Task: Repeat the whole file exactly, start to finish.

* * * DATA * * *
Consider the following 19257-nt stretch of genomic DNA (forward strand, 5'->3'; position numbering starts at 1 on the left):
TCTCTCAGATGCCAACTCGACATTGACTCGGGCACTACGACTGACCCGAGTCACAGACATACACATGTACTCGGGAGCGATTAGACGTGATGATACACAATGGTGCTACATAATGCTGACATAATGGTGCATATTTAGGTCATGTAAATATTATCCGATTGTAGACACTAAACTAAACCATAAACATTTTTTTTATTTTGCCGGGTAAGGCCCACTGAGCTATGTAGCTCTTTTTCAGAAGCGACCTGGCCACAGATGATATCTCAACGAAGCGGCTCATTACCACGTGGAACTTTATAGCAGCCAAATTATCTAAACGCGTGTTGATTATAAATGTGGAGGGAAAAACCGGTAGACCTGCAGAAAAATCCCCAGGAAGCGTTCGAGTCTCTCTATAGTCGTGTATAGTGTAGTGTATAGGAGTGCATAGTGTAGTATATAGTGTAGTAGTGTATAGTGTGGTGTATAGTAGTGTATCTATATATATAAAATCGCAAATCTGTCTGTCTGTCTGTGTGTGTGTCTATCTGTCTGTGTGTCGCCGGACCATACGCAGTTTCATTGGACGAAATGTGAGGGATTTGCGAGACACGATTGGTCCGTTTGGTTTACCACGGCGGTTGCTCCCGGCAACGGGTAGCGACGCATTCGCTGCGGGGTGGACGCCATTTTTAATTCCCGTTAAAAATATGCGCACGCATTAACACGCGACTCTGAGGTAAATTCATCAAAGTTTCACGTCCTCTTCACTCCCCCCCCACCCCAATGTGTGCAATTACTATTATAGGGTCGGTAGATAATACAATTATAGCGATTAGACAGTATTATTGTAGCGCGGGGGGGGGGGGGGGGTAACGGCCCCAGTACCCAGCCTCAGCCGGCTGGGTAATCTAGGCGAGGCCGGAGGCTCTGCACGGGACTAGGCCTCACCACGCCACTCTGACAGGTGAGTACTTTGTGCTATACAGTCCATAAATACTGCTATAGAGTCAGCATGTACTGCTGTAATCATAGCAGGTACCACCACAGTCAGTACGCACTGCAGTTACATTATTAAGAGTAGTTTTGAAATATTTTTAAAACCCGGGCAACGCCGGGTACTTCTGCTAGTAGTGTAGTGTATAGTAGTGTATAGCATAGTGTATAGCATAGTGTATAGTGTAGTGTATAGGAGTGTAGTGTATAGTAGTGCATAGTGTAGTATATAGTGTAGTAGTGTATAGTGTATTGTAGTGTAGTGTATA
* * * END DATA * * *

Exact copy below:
Consider the following 19257-nt stretch of genomic DNA (forward strand, 5'->3'; position numbering starts at 1 on the left):
TCTCTCAGATGCCAACTCGACATTGACTCGGGCACTACGACTGACCCGAGTCACAGACATACACATGTACTCGGGAGCGATTAGACGTGATGATACACAATGGTGCTACATAATGCTGACATAATGGTGCATATTTAGGTCATGTAAATATTATCCGATTGTAGACACTAAACTAAACCATAAACATTTTTTTTATTTTGCCGGGTAAGGCCCACTGAGCTATGTAGCTCTTTTTCAGAAGCGACCTGGCCACAGATGATATCTCAACGAAGCGGCTCATTACCACGTGGAACTTTATAGCAGCCAAATTATCTAAACGCGTGTTGATTATAAATGTGGAGGGAAAAACCGGTAGACCTGCAGAAAAATCCCCAGGAAGCGTTCGAGTCTCTCTATAGTCGTGTATAGTGTAGTGTATAGGAGTGCATAGTGTAGTATATAGTGTAGTAGTGTATAGTGTGGTGTATAGTAGTGTATCTATATATATAAAATCGCAAATCTGTCTGTCTGTCTGTGTGTGTGTCTATCTGTCTGTGTGTCGCCGGACCATACGCAGTTTCATTGGACGAAATGTGAGGGATTTGCGAGACACGATTGGTCCGTTTGGTTTACCACGGCGGTTGCTCCCGGCAACGGGTAGCGACGCATTCGCTGCGGGGTGGACGCCATTTTTAATTCCCGTTAAAAATATGCGCACGCATTAACACGCGACTCTGAGGTAAATTCATCAAAGTTTCACGTCCTCTTCACTCCCCCCCCACCCCAATGTGTGCAATTACTATTATAGGGTCGGTAGATAATACAATTATAGCGATTAGACAGTATTATTGTAGCGCGGGGGGGGGGGGGGGGTAACGGCCCCAGTACCCAGCCTCAGCCGGCTGGGTAATCTAGGCGAGGCCGGAGGCTCTGCACGGGACTAGGCCTCACCACGCCACTCTGACAGGTGAGTACTTTGTGCTATACAGTCCATAAATACTGCTATAGAGTCAGCATGTACTGCTGTAATCATAGCAGGTACCACCACAGTCAGTACGCACTGCAGTTACATTATTAAGAGTAGTTTTGAAATATTTTTAAAACCCGGGCAACGCCGGGTACTTCTGCTAGTAGTGTAGTGTATAGTAGTGTATAGCATAGTGTATAGCATAGTGTATAGTGTAGTGTATAGGAGTGTAGTGTATAGTAGTGCATAGTGTAGTATATAGTGTAGTAGTGTATAGTGTATTGTAGTGTAGTGTATA